I do not dose according to the instructions on the supplement bottles. If i did that I know i would be overdoing the calcium big time. I dose the A/B once a week and the Essential Elements bi-weekly. This is the dosing that has worked well in the past, and for what i assume, works now as well.

So, if frozen foods add significant amounts of phosphates to the water, would I be better off feeding with just a quality marine flake food?

Cody 02-01-2009 06:30 PM

As long as you de-frost your frozen food in a seperate container, and use like a turkey baster or the like to feed the tank, you should be fine. The water the food is defrosted in has a ton of phosphates, but the food itself does not. However, uneaten food will become nitrates, which means hair algae.

You may want to try bigger water changes as well vacuuming the sand.

ThalesthePearsei 02-01-2009 06:43 PM

I tried doing bigger water changes in the past. It was when I was having my water regularly tested. I remember the guy at the LFS giving me a funny look and asking how many fish I have. My big water changes were causing huge ammonia spikes. So I am reluctant to change more than I am (1 gallon). Although it is a 14 gallon biocube, there is only 6 gallons of actual water in the tank, so I would think changing a gallon per week would be more than enough.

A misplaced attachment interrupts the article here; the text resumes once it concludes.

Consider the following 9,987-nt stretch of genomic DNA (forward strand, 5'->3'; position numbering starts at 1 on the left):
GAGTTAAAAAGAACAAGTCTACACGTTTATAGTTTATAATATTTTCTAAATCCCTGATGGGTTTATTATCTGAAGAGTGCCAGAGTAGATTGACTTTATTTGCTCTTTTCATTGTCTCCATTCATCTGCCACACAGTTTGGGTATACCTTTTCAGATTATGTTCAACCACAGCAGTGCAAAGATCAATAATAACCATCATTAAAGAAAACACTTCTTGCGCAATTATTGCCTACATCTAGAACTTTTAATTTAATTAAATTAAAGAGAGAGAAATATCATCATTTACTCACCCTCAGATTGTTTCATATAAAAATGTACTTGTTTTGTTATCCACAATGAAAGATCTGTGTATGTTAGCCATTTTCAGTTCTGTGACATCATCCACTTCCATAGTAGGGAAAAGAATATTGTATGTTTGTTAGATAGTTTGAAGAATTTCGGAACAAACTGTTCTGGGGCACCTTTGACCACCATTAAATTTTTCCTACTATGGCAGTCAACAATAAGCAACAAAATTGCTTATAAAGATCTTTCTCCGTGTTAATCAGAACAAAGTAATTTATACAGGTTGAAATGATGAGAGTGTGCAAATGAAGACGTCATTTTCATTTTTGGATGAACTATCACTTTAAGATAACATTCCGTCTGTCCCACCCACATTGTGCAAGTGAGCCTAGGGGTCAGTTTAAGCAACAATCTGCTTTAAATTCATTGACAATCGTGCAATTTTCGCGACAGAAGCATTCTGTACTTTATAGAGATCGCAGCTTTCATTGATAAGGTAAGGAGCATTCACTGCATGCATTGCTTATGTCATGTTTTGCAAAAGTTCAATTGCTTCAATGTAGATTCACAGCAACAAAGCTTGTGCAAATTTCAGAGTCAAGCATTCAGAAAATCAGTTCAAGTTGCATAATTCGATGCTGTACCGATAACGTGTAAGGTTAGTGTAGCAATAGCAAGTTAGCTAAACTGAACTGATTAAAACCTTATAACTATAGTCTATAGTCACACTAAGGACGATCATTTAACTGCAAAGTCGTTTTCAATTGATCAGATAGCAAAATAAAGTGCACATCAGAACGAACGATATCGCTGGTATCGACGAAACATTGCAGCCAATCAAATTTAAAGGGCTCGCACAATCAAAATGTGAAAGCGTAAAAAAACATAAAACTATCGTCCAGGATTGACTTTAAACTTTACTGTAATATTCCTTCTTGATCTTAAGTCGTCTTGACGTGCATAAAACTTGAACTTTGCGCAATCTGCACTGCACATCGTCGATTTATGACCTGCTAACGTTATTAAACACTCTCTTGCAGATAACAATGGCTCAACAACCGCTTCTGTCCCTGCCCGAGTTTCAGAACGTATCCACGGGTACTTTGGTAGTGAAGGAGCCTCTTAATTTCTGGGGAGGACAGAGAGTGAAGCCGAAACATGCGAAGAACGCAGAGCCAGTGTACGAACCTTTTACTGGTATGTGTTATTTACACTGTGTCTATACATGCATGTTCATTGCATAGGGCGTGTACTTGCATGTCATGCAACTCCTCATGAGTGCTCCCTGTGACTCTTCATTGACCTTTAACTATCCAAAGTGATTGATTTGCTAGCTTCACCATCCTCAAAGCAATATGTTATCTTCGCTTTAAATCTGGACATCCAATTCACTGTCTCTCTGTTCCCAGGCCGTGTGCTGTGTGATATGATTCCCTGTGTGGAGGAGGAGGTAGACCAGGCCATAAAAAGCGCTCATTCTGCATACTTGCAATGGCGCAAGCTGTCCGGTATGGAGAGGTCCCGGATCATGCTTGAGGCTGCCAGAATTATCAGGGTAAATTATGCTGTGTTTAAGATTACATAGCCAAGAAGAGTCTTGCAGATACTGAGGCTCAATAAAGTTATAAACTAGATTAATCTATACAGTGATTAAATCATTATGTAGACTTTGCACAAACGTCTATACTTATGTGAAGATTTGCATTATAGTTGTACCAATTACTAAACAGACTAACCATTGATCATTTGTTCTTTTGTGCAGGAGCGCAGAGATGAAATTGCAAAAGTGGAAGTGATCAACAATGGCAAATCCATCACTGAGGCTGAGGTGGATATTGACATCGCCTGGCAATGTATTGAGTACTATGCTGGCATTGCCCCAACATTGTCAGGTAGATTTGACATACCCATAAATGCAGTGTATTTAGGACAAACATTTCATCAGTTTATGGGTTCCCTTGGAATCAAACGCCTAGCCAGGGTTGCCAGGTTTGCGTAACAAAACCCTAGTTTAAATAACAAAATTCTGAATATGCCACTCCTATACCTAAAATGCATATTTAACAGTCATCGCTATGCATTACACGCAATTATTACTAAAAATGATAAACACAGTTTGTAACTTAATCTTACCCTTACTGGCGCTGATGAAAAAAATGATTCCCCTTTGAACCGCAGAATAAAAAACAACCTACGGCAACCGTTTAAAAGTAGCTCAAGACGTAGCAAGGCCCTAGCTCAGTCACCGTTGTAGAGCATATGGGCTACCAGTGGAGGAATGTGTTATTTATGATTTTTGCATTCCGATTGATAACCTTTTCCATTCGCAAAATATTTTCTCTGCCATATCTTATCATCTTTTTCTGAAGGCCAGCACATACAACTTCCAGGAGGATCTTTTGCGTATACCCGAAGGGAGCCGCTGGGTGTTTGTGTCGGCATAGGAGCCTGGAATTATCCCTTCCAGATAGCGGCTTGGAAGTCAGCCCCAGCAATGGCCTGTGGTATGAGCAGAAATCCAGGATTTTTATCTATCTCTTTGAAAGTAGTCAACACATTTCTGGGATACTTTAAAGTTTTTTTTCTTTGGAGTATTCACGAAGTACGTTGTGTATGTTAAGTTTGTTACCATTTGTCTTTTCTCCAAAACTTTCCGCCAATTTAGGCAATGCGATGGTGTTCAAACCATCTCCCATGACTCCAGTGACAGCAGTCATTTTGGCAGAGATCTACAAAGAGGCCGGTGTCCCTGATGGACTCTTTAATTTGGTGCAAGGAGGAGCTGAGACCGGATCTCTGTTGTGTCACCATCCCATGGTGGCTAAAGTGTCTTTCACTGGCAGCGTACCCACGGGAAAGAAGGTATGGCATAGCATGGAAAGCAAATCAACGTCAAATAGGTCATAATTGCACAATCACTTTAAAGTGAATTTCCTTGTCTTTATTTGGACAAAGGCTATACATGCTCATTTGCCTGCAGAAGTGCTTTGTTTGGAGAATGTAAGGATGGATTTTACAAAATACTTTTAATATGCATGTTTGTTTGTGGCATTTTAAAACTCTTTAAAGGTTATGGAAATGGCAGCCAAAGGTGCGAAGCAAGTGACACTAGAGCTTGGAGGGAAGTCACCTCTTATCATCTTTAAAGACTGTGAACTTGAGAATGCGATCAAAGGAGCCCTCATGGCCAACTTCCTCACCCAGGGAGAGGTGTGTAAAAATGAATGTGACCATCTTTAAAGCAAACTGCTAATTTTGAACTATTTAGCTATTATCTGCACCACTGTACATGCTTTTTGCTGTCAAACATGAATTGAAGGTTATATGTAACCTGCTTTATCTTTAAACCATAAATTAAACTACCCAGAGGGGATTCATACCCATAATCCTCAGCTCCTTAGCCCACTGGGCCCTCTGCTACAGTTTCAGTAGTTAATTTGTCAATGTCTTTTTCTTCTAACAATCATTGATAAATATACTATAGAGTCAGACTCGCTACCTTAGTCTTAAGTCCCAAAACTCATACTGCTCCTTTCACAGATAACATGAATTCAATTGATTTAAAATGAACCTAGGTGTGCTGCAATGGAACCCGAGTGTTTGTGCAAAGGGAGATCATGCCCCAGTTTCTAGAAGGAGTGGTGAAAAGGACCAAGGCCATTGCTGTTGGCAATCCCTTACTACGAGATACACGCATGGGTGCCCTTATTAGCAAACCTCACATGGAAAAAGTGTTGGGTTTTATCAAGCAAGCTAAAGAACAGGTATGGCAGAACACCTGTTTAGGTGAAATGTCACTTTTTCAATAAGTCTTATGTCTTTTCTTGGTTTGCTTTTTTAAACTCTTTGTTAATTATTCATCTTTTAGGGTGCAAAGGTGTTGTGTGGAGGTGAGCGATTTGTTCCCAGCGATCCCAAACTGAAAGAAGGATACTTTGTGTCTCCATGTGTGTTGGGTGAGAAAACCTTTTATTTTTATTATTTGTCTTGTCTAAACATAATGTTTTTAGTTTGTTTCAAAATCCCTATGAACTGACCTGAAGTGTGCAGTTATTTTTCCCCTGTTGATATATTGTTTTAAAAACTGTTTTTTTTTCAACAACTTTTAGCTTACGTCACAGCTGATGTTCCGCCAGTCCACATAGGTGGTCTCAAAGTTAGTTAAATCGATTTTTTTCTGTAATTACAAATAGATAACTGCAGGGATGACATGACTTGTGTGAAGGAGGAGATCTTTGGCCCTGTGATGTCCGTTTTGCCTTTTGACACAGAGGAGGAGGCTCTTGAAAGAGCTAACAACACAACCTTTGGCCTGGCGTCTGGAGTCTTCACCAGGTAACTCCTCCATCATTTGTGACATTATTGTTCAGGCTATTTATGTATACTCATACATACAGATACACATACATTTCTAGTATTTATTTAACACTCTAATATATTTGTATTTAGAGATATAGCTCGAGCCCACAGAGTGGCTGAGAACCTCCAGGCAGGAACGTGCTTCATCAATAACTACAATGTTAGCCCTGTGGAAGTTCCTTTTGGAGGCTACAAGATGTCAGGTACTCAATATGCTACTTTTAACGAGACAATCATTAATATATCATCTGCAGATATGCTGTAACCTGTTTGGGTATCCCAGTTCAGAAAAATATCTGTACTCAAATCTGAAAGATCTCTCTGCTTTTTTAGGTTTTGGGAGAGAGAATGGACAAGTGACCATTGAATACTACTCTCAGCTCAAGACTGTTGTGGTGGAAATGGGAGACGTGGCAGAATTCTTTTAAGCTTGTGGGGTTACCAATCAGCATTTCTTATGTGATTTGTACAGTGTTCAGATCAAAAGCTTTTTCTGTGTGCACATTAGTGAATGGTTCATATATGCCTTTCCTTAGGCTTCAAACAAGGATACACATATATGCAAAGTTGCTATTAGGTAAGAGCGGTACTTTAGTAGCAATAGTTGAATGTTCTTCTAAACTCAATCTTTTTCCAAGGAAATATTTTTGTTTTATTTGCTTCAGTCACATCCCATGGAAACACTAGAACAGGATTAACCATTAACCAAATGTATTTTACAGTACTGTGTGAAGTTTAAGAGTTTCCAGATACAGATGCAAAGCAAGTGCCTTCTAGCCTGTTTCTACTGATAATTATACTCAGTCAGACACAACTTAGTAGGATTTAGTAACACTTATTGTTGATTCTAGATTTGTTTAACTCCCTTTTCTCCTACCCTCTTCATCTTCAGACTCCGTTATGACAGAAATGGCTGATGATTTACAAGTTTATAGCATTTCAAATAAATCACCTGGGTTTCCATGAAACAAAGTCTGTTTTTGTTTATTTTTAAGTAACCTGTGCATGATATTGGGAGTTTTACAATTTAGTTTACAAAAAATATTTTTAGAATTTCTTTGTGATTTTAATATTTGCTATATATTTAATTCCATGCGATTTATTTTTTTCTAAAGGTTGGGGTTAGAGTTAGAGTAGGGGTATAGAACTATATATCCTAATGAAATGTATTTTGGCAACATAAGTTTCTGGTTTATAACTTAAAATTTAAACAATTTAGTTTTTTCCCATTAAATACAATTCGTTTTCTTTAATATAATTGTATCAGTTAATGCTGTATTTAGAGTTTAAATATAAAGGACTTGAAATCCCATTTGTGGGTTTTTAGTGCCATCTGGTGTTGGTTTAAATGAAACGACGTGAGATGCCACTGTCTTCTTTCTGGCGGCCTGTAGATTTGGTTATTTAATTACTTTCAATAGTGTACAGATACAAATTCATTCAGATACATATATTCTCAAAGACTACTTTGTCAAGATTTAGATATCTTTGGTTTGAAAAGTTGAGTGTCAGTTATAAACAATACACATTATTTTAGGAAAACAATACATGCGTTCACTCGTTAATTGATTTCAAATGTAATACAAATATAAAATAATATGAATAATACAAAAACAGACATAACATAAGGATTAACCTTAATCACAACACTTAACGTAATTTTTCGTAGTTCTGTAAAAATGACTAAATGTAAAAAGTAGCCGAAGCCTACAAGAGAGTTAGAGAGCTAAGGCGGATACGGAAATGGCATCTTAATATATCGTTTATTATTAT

Cody 02-01-2009 07:00 PM

Hmm, makes sense.

onefish2fish 02-01-2009 09:58 PM

i see a very big problem here. you need to test the water yourself with a quality test kits and a refractometer. first off even a quality fish stores tends to tell you your water is "ok" to get to you purchase more of their live stock. even if their testing is accurate (which you dont know) testing yourself will save you time from weekly (atleast) trips to the fish store.

dosing without testing=failure

ThalesthePearsei 02-01-2009 10:14 PM

I am planning to buy a test kit in the future.
I would have my water tested at Aquarium Designs. A reef and saltwater fish store run by a very well educated family. They would always tell you the facts whether it meant a sale or not. The same day my water was tested and had crazy ammonia, I was planning on buying a couple of expensive corals. They were already bagged up and ready to go when my ammonia reading came back as being really bad, and they advised me not to get the corals anymore- and gave me some advice on ammonia reduction, and to cut it out with the massive water changes. They would also write down the exact readings of the tests on a card and give it to me, they wouldn't just day "your water is good." They even held and shipped my ocellaris and purple firefish from San Antonio to me in NY for free when I was moving.

Kellsindell 02-02-2009 11:50 AM

You really do need to get your own test kits. That way if there's anything going on in the tank around 1am, you can check out the params if you feel the need. I would check out it'll be the local club in your area. They'll have much more info about LFS that'll be more suited to answering your questions and the'll help you themselves.